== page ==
My cowl on my 1921 touring is leaning backward causing the door closing a problem. My uncle had a piece of haywire from the windshield down to the front frame horn with a turn buckle. The wire is in the way of opening the hood and is not the best looking fix. Suggestions?
Rewood the sills in the car.
Top too tight
More then likely caused by the "G" force created by the high speeds the car achieves in forward motion. If not that then most likely bad wood in the framing and needs to be replaced.
P.S. (Driving backwards at high speed will not correct the problem)
poor Jack has a sagging problem and youse guys are trying to confuse him.
we all know that Jack needs a jack to counter the sag.
You will need to crawl around underneath and check several things. If the wood is old, deteriorating wood body sills is likely. You need to crawl under and/or pull the floorboards to look them over, and maybe poke them with a knife or ice pick.
Another common cause is the frame bent or sagging. It is not easy, but you may need to carefully measure the frame to determine this. There are several creative ways to do this on an assembled car. IF you have an exceptionally flat concrete area, you can measure up to the frame to check it. You must measure up to the TOP of the frame rail because the bottom is tapered from the factory. That makes it tough to do the math. The top should be straight and flat all the way from the front to the back. You do need to level the frame from front end to back end first (just jacks under the front axle usually) in order to make it easy. Side to side could lean a little due to spring mounting being off a bit.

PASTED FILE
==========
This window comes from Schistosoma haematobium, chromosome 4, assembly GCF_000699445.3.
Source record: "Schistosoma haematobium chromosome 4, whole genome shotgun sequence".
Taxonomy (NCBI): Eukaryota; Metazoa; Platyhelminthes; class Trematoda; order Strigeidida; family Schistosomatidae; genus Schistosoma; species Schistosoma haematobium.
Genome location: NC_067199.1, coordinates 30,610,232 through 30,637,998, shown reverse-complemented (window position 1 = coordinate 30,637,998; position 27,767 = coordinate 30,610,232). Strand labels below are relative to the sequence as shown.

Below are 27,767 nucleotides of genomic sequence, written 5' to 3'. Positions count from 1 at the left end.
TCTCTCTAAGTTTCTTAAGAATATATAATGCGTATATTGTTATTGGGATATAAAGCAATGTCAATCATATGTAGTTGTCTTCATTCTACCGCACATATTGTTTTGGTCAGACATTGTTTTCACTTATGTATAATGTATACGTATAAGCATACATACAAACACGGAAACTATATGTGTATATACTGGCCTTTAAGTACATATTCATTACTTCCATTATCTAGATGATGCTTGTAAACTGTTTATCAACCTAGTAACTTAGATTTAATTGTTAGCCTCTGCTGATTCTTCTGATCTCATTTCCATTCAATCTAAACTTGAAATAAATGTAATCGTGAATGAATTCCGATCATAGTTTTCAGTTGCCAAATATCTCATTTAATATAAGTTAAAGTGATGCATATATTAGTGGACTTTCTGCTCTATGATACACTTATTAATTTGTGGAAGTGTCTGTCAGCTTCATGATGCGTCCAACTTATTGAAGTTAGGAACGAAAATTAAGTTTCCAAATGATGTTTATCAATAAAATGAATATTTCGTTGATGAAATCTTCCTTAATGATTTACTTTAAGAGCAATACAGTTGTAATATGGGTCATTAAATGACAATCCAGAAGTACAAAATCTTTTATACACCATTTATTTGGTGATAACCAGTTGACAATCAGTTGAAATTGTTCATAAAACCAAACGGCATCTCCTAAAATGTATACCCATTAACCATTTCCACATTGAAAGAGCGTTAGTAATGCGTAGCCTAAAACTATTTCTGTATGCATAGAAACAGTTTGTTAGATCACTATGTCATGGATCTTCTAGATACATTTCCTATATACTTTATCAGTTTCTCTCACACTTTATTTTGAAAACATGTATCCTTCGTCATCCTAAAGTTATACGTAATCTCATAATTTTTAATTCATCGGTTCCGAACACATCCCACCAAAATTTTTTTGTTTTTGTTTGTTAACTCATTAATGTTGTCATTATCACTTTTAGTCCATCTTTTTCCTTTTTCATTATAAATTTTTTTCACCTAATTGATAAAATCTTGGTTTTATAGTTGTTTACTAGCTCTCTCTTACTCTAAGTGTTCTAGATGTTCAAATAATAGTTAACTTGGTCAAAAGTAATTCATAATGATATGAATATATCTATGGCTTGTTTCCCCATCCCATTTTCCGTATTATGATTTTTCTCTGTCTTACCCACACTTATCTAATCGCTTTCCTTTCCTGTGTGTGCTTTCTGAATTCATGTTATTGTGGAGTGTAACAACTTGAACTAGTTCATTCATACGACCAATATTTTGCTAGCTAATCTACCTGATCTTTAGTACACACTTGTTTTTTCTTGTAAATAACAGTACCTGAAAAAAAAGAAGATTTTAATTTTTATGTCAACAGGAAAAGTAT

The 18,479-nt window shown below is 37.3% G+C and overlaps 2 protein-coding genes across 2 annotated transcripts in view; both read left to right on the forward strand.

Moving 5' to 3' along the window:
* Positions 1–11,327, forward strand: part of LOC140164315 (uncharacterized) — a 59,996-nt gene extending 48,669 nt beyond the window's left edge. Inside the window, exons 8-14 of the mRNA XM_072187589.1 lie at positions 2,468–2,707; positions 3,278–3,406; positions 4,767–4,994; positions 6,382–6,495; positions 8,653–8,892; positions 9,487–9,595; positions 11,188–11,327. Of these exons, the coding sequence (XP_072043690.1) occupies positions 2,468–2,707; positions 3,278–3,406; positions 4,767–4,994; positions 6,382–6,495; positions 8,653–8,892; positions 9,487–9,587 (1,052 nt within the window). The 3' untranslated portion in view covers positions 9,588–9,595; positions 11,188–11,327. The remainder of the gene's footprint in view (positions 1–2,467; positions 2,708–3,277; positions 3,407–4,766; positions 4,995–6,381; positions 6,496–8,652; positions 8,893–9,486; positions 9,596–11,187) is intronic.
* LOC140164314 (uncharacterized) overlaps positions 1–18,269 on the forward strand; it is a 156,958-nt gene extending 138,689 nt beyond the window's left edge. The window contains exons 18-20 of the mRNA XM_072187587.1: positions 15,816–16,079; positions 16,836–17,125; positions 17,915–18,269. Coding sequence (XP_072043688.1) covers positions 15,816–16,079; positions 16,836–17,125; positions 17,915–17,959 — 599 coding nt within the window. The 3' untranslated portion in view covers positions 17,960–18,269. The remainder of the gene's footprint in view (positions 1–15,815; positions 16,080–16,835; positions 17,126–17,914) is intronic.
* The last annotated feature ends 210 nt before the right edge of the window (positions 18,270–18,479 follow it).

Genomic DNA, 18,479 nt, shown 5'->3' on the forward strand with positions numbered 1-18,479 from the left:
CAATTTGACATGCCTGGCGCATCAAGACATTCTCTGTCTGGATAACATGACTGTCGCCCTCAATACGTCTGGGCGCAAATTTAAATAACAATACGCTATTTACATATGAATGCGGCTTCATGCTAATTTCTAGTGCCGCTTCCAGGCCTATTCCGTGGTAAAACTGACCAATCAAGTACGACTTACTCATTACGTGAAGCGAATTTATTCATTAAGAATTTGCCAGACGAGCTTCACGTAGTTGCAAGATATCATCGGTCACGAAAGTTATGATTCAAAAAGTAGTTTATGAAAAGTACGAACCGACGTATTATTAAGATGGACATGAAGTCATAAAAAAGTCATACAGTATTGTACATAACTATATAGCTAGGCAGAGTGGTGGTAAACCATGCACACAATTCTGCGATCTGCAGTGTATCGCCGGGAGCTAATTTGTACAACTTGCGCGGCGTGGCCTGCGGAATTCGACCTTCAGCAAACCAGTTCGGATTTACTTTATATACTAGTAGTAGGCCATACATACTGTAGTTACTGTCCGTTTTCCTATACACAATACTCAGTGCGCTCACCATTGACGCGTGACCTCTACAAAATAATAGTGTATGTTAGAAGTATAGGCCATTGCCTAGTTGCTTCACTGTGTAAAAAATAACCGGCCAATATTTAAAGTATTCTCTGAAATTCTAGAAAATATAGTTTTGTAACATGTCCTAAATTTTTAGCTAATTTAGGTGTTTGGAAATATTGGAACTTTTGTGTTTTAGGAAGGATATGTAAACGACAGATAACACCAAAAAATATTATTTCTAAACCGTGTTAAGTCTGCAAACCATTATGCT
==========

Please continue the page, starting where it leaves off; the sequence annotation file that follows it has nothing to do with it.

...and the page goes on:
Either frame sagging, or soft sills, can be "improved" temporarily by shimming the body in the middle. You usually need to leave the firewall and rear-most body mounts down on the frame as they are supposed to be. Then the two pairs of mounts in the middle (front to back) need to be shimmed up by removing the bolts, then lifting the body a very small amount. I often use a tire iron to lift with and wooden wedges placed in to hold it up. Slip an appropriate amount of flat washers between the mounts and replace bolts. It usually takes less than a quarter inch lift to straighten things a lot (this is of course only an illusion as the frame or sills are still bad, but at least the cowl may be straight and the doors close).
If it is the top too tight as Jeff H says, none of the shimming may be necessary.
There are at least a dozen other odd causes, like bad body repair in the past, miss-matched body panels, miss-cut wood work, wrong kind of wood warped. You get the idea. You won't know until you crawl around and under it to check it out and measure a few things.
Drive carefully, and enjoy, W2